For many people at work, looking at the clock means counting down the hours until their workday is done, when they will return home to family, pets, or maybe even see friends.
For me, the clock was my enemy.
Every day at work, I would dread the passage of time. The mornings would be fine, but as 5 p.m. approached, fear would build inside me, knowing I would soon be leaving the safety of my workplace for another night of living in my car.
At 19, my nights were spent in a 1989 Honda Accord. I was homeless.
Why did I experience homelessness? I didn’t have enough money for a deposit and first month’s rent, despite working full time. I was technically in foster care and had been since the age of 2, after my mother and father became incarcerated. Once I secured an apartment, the foster care system would pay my rent, but until then, I was living in my car, hoping to make it safely through to my next workday.
My story is just one of thousands experienced by homeless youths in California. Some leave their families due to abuse and neglect. Many are rejected by their families when they come out as gay or lesbian. Others exit the juvenile probation system with nowhere to go. Still others have simply lost their jobs and don’t have family members who can help them out.
When I was homeless, I felt alone and worked tirelessly to keep it a secret. I wore a virtual mask at work, pretending my weekend had been filled with fun instead of stress from moving my car and worrying that my cell phone would lose its charge. I worried that if my co-workers found out I was homeless, they would think less of me or that I could even lose my job.
Now I know how common my experience was: A 2017 study by researchers at Chapin Hall at the University of Chicago found that nationally, a full 1 in 10 people age 18 to 24 experience homelessness over the course of one year.
That number is staggering: 1 in 10. How can that be the case?
There is no one answer, but rather a complicated set of reasons including mounting college debt, lack of housing affordability and stagnant wages that make being a young adult today harder than ever.
The high rate of youth homelessness can also be explained by the fact that California has no strategy for addressing it, no clear policy, no plan. Years of silence on this issue have resulted in a generation of young people like me, who are hanging on by their fingernails.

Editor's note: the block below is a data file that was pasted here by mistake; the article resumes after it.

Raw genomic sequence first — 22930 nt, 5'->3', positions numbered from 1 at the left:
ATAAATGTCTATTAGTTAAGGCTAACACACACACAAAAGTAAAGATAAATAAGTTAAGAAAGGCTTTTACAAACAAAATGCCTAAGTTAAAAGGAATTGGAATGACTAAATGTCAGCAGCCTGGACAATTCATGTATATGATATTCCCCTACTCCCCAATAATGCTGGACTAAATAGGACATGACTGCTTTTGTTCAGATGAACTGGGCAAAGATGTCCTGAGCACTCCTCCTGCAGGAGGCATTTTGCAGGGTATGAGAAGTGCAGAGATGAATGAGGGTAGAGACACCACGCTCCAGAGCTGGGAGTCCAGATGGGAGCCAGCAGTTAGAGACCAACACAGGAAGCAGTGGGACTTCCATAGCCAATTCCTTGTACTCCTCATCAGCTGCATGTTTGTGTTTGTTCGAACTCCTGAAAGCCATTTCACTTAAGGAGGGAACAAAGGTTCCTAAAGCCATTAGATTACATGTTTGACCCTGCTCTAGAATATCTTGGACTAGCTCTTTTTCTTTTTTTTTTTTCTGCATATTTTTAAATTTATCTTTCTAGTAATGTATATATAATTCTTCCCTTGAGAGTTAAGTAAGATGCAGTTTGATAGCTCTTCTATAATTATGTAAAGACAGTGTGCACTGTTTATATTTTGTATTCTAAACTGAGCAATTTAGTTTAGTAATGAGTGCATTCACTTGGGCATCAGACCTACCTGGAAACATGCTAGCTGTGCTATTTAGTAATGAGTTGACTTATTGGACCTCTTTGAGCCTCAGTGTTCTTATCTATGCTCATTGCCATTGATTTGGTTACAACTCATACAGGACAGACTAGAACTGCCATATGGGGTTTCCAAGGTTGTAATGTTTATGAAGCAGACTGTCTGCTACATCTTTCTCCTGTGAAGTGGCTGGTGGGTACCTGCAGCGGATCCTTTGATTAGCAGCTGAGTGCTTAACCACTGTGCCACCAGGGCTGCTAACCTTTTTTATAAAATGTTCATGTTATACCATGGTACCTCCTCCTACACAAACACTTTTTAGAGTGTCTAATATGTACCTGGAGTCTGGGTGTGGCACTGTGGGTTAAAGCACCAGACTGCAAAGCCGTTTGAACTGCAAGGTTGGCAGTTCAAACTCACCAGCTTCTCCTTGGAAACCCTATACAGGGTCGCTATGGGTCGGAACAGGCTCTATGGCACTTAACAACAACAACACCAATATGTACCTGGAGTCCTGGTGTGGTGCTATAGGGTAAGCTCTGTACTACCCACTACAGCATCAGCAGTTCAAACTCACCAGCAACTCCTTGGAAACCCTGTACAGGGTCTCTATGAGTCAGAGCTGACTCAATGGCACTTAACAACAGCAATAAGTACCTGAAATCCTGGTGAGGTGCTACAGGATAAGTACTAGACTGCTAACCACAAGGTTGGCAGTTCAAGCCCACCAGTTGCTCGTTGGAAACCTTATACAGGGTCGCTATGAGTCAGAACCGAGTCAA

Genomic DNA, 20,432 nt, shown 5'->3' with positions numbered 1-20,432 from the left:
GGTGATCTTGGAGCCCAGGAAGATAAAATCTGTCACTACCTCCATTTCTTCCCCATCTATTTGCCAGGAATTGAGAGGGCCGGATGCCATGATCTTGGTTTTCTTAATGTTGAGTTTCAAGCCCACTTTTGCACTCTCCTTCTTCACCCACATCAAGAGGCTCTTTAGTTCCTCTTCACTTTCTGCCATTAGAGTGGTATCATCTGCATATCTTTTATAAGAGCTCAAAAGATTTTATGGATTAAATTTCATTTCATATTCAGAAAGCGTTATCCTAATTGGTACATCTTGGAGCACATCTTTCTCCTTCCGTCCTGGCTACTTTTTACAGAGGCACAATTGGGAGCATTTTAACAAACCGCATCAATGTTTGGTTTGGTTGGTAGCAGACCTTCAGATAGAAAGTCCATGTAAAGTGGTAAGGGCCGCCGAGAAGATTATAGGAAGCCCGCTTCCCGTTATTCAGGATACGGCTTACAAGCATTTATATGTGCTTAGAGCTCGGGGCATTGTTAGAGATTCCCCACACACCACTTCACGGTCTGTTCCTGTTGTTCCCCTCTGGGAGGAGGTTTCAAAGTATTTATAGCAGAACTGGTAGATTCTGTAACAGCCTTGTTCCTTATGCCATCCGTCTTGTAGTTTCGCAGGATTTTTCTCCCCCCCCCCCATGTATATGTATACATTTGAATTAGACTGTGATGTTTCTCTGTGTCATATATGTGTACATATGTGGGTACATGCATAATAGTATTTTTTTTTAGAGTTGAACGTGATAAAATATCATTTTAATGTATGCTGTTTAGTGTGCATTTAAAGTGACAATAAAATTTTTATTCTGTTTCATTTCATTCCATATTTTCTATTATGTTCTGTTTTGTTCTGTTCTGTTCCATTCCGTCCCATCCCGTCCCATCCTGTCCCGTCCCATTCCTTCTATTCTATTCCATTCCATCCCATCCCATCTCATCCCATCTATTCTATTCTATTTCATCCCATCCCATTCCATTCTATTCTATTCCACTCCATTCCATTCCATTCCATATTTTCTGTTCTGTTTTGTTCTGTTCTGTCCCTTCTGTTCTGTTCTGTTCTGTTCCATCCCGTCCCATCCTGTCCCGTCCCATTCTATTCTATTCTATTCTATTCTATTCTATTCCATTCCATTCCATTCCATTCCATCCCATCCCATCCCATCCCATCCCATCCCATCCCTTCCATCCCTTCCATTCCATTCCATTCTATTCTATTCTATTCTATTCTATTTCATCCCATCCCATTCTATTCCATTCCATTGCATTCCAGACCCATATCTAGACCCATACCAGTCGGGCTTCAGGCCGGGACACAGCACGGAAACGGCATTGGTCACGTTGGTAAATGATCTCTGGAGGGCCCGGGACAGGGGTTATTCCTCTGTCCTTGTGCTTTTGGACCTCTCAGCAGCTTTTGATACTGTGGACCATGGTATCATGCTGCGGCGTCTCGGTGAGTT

When I tried to get help, I was told that my situation was not bad enough to be a priority for housing. Those limited resources were reserved for the chronically homeless and families with children. The unspoken assumption was that being young and homeless was not serious. That somehow, I would grow out of it.
California can do better for homeless youths. Our state is no stranger to taking on the big issues — reducing greenhouse gas emissions, adopting anti-tobacco initiatives and other public policies initially considered impossible and then later replicated by the rest of the nation and world.
California can do the same for youth homelessness and has the chance this year with Senate Bill 918, authored by state Sen. Scott Wiener of San Francisco and Assemblywoman Blanca Rubio of Baldwin Park (Los Angeles County). SB918 would end California’s era of silence on youth homelessness by establishing an Office of Homeless Youth and investing in programs to end youth homelessness.
SB918 requires local communities to evaluate their needs and apply for resources to address those needs. The proposal has tough accountability measures, and instead of creating a new bureaucracy, SB918 requires local governments and nonprofit organizations to build on existing services to better serve homeless youth.
California has the resources and know-how to significantly reduce youth homelessness, but it doesn’t have the mandate. SB918 will provide this mandate.
Taking on an issue as big as youth homelessness requires bureaucracies to work together. It requires public agencies to evaluate how they can do business differently to reduce youth homelessness, whether they operate in the areas of affordable housing, mental health, foster care or juvenile probation. It also requires new state investment to address the gaps that remain.
After four months of living in my car, I saved enough money and was able to move into an apartment in Vallejo. While I was homeless, I felt thankful that I didn’t have to sleep outside; many aren’t so lucky and have been victimized. Others buckled under the constant stress of being homeless and turned to drugs and alcohol.
SB918 offers a better path forward, an important first step toward addressing the long-neglected topic of youth homelessness in California.